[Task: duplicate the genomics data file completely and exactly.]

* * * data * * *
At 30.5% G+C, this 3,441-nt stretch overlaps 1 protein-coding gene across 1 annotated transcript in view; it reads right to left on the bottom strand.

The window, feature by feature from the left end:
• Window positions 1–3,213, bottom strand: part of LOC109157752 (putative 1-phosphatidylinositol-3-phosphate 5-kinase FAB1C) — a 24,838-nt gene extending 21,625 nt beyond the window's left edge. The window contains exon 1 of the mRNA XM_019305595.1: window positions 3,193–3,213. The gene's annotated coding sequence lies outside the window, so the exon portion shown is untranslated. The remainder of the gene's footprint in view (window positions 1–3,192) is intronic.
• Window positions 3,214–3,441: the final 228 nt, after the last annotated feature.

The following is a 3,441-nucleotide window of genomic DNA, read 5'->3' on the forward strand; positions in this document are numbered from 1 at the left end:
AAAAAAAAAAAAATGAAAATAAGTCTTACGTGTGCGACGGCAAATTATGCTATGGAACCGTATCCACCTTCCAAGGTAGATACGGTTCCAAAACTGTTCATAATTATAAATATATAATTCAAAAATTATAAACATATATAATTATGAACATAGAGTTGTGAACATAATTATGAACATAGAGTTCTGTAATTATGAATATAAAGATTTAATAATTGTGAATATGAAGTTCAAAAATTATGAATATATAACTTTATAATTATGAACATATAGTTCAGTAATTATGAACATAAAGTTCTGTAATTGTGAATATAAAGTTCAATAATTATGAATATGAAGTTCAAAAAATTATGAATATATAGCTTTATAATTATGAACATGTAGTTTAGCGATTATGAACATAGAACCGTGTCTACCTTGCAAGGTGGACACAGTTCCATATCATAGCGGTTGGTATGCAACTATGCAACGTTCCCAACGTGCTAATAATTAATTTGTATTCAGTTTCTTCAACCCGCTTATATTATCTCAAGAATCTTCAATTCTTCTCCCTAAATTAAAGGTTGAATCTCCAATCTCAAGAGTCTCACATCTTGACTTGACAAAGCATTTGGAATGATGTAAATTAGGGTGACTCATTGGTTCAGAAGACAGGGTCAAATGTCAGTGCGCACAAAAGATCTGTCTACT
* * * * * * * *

At 30.5% G+C, this 3,441-nt stretch overlaps 1 protein-coding gene across 1 annotated transcript in view; it reads right to left on the bottom strand.

The window, feature by feature from the left end:
• Window positions 1–3,213, bottom strand: part of LOC109157752 (putative 1-phosphatidylinositol-3-phosphate 5-kinase FAB1C) — a 24,838-nt gene extending 21,625 nt beyond the window's left edge. The window contains exon 1 of the mRNA XM_019305595.1: window positions 3,193–3,213. The gene's annotated coding sequence lies outside the window, so the exon portion shown is untranslated. The remainder of the gene's footprint in view (window positions 1–3,192) is intronic.
• Window positions 3,214–3,441: the final 228 nt, after the last annotated feature.

The following is a 3,441-nucleotide window of genomic DNA, read 5'->3' on the forward strand; positions in this document are numbered from 1 at the left end:
AAAAAAAAAAAAATGAAAATAAGTCTTACGTGTGCGACGGCAAATTATGCTATGGAACCGTATCCACCTTCCAAGGTAGATACGGTTCCAAAACTGTTCATAATTATAAATATATAATTCAAAAATTATAAACATATATAATTATGAACATAGAGTTGTGAACATAATTATGAACATAGAGTTCTGTAATTATGAATATAAAGATTTAATAATTGTGAATATGAAGTTCAAAAATTATGAATATATAACTTTATAATTATGAACATATAGTTCAGTAATTATGAACATAAAGTTCTGTAATTGTGAATATAAAGTTCAATAATTATGAATATGAAGTTCAAAAAATTATGAATATATAGCTTTATAATTATGAACATGTAGTTTAGCGATTATGAACATAGAACCGTGTCTACCTTGCAAGGTGGACACAGTTCCATATCATAGCGGTTGGTATGCAACTATGCAACGTTCCCAACGTGCTAATAATTAATTTGTATTCAGTTTCTTCAACCCGCTTATATTATCTCAAGAATCTTCAATTCTTCTCCCTAAATTAAAGGTTGAATCTCCAATCTCAAGAGTCTCACATCTTGACTTGACAAAGCATTTGGAATGATGTAAATTAGGGTGACTCATTGGTTCAGAAGACAGGGTCAAATGTCAGTGCGCACAAAAGATCTGTCTACT